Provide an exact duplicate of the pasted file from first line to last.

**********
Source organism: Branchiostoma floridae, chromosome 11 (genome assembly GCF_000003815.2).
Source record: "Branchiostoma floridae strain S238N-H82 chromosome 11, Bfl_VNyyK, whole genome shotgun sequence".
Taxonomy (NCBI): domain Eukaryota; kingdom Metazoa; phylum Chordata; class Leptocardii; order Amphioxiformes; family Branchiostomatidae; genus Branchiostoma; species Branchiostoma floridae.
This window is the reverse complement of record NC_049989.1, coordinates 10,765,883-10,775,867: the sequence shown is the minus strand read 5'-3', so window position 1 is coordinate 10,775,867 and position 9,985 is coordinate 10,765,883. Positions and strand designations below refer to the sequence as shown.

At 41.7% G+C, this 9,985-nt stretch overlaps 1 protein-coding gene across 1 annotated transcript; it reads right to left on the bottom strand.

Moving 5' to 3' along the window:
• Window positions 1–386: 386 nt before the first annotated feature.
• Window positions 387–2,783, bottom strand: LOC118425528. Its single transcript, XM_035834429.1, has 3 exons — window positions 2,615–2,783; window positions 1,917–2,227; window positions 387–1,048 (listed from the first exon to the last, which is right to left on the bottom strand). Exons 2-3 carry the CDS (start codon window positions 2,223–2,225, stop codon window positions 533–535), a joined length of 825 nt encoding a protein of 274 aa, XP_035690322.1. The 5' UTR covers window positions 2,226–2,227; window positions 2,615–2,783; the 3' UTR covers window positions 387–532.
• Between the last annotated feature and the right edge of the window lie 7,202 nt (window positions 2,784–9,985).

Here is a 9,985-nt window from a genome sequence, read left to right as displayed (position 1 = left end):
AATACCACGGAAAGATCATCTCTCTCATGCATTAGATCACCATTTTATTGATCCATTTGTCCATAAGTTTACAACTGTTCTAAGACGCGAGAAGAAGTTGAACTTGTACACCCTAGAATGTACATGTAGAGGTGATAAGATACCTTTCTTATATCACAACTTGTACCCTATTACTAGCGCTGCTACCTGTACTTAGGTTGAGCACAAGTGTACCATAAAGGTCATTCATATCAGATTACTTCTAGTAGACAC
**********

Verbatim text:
Source organism: Branchiostoma floridae, chromosome 11 (genome assembly GCF_000003815.2).
Source record: "Branchiostoma floridae strain S238N-H82 chromosome 11, Bfl_VNyyK, whole genome shotgun sequence".
Taxonomy (NCBI): domain Eukaryota; kingdom Metazoa; phylum Chordata; class Leptocardii; order Amphioxiformes; family Branchiostomatidae; genus Branchiostoma; species Branchiostoma floridae.
This window is the reverse complement of record NC_049989.1, coordinates 10,765,883-10,775,867: the sequence shown is the minus strand read 5'-3', so window position 1 is coordinate 10,775,867 and position 9,985 is coordinate 10,765,883. Positions and strand designations below refer to the sequence as shown.

At 41.7% G+C, this 9,985-nt stretch overlaps 1 protein-coding gene across 1 annotated transcript; it reads right to left on the bottom strand.

Moving 5' to 3' along the window:
• Window positions 1–386: 386 nt before the first annotated feature.
• Window positions 387–2,783, bottom strand: LOC118425528. Its single transcript, XM_035834429.1, has 3 exons — window positions 2,615–2,783; window positions 1,917–2,227; window positions 387–1,048 (listed from the first exon to the last, which is right to left on the bottom strand). Exons 2-3 carry the CDS (start codon window positions 2,223–2,225, stop codon window positions 533–535), a joined length of 825 nt encoding a protein of 274 aa, XP_035690322.1. The 5' UTR covers window positions 2,226–2,227; window positions 2,615–2,783; the 3' UTR covers window positions 387–532.
• Between the last annotated feature and the right edge of the window lie 7,202 nt (window positions 2,784–9,985).

Here is a 9,985-nt window from a genome sequence, read left to right as displayed (position 1 = left end):
AATACCACGGAAAGATCATCTCTCTCATGCATTAGATCACCATTTTATTGATCCATTTGTCCATAAGTTTACAACTGTTCTAAGACGCGAGAAGAAGTTGAACTTGTACACCCTAGAATGTACATGTAGAGGTGATAAGATACCTTTCTTATATCACAACTTGTACCCTATTACTAGCGCTGCTACCTGTACTTAGGTTGAGCACAAGTGTACCATAAAGGTCATTCATATCAGATTACTTCTAGTAGACAC